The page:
In his report to the Ministry of External Affairs for August 1968, the Indian Political Officer stationed at Gangtok mentioned that the Chogyal (“Dharma King”) of Sikkim was believed to have encouraged a demonstration which championed the slogan “We Shall Move North.” The Government of India promptly called an end to the demonstrations and declared that the slogan was “treasonous.” The Youth Forum of Sikkim maintained that between India and China, it was the former that posed the greater danger to Sikkim. Thus, from the time of the Sino-Indian War of 1962 to its accession into the Indian Union in 1975, the Himalayan kingdom of Sikkim remained precariously poised between two large states. The paper will show how the last Chogyal of Sikkim, Palden Thondup Namgyal (1963-1975), attempted to carve out a separate identity for the kingdom by asserting that it had all the trappings of a modern nation state, and could negotiate with both India and China on its own terms.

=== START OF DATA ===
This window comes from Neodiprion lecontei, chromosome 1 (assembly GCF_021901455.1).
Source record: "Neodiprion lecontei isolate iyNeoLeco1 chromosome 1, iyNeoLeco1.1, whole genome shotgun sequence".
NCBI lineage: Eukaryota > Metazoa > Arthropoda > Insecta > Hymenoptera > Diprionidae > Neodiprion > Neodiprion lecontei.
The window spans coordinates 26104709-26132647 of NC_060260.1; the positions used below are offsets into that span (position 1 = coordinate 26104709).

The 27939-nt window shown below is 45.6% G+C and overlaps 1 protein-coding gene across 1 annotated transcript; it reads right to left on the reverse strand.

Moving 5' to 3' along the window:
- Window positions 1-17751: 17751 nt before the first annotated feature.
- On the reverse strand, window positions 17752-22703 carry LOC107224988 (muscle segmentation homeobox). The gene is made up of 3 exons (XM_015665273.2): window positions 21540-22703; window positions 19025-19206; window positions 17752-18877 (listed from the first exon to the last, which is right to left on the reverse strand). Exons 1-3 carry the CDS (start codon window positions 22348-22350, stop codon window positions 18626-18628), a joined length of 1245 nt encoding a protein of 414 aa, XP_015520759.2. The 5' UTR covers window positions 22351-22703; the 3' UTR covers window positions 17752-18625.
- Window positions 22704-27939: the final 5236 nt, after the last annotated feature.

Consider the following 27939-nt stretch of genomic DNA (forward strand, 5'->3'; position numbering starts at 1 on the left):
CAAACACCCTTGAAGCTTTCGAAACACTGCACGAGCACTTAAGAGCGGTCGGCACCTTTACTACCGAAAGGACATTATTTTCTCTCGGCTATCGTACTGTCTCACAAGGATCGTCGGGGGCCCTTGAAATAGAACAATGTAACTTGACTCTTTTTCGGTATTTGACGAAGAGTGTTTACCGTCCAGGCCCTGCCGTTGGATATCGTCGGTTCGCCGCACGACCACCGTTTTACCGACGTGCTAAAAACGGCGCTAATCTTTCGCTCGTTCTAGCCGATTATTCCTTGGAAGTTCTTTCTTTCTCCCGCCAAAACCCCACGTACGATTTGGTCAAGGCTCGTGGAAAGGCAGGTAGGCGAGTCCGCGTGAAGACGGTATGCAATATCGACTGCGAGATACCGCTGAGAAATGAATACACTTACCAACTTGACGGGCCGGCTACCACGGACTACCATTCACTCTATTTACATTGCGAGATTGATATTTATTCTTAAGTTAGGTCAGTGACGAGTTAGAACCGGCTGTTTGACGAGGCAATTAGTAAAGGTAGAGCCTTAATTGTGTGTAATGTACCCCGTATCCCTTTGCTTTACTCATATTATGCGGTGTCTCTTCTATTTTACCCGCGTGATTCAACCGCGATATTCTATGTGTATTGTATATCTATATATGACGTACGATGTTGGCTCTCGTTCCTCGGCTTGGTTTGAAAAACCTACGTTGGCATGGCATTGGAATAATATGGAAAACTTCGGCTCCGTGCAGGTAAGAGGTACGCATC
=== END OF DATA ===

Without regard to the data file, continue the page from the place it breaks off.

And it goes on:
About the Speaker
Swati Chawla is a PhD candidate in South Asian History and a Praxis Fellow in Digital Humanities at the University of Virginia. Her research is focused on migration across the Himalayas in the second half of the twentieth century, and she is broadly interested in issues of statelessness, exile, and citizenship in postcolonial South Asia. She was formerly an Assistant Professor of English at the University of Delhi, and holds an M.Phil. in English from the University of Delhi.
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